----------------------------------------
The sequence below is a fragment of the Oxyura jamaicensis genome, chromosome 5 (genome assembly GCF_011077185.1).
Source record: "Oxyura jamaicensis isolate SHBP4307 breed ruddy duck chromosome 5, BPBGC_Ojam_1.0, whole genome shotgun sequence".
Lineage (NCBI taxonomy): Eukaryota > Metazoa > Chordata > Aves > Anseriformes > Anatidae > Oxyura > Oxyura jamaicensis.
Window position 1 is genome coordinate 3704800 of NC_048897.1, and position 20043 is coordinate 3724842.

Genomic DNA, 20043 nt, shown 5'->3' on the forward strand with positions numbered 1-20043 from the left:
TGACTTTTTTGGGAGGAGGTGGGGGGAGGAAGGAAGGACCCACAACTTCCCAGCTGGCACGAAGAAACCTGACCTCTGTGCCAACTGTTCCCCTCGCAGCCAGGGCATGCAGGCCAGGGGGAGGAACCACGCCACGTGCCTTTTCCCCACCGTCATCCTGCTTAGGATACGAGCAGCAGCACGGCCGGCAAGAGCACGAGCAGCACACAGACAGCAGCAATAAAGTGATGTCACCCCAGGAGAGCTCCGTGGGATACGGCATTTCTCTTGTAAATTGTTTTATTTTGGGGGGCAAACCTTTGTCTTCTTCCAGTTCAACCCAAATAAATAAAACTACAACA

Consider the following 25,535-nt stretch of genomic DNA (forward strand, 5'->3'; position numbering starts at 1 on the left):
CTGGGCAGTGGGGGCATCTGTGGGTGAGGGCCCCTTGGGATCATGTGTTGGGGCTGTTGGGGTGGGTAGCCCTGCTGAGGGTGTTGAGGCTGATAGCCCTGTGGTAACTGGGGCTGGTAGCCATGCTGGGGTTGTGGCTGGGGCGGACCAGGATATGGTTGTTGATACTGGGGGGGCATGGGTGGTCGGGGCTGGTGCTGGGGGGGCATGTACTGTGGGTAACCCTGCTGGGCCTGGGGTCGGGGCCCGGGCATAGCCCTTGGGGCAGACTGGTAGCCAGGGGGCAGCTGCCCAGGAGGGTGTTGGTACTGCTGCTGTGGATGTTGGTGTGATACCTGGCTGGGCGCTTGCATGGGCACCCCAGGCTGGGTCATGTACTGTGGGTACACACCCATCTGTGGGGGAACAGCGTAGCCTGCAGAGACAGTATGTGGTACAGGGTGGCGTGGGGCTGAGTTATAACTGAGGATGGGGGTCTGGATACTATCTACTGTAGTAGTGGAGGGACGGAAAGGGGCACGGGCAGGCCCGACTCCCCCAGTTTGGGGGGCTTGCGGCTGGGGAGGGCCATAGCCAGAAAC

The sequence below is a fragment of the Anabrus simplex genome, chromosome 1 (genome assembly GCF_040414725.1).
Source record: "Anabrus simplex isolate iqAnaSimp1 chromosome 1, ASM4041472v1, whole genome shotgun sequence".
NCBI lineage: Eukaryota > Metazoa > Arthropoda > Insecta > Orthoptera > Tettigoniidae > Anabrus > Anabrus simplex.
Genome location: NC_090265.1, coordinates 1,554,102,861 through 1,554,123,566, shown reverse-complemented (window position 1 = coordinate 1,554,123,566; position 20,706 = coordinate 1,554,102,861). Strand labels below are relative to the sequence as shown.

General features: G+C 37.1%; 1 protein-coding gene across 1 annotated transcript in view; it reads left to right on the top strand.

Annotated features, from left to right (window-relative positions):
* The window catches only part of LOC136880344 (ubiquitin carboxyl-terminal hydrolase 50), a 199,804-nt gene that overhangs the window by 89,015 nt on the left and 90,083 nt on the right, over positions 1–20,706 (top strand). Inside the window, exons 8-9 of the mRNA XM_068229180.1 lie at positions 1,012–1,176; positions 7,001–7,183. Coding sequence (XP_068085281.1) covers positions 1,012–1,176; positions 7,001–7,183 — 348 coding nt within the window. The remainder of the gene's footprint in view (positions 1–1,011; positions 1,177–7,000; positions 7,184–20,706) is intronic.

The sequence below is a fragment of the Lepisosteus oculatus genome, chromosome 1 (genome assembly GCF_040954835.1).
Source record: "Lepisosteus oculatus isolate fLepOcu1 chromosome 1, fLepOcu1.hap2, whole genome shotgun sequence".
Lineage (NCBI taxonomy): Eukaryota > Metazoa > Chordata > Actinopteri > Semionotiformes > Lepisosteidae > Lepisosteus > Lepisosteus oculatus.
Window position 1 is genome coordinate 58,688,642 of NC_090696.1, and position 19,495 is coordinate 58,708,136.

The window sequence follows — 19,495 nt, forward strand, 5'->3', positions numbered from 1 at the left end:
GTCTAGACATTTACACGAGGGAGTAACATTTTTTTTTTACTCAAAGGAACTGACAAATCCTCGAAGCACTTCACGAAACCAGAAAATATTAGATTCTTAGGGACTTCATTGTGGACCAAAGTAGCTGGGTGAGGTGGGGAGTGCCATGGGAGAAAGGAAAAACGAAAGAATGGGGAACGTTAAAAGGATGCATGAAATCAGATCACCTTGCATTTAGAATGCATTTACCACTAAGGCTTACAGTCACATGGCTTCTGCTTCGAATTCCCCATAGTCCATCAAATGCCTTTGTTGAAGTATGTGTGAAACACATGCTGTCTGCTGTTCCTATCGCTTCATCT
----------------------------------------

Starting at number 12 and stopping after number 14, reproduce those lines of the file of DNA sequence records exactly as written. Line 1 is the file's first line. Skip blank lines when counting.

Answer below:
Genome location: NC_090265.1, coordinates 1,554,102,861 through 1,554,123,566, shown reverse-complemented (window position 1 = coordinate 1,554,123,566; position 20,706 = coordinate 1,554,102,861). Strand labels below are relative to the sequence as shown.

General features: G+C 37.1%; 1 protein-coding gene across 1 annotated transcript in view; it reads left to right on the top strand.

Annotated features, from left to right (window-relative positions):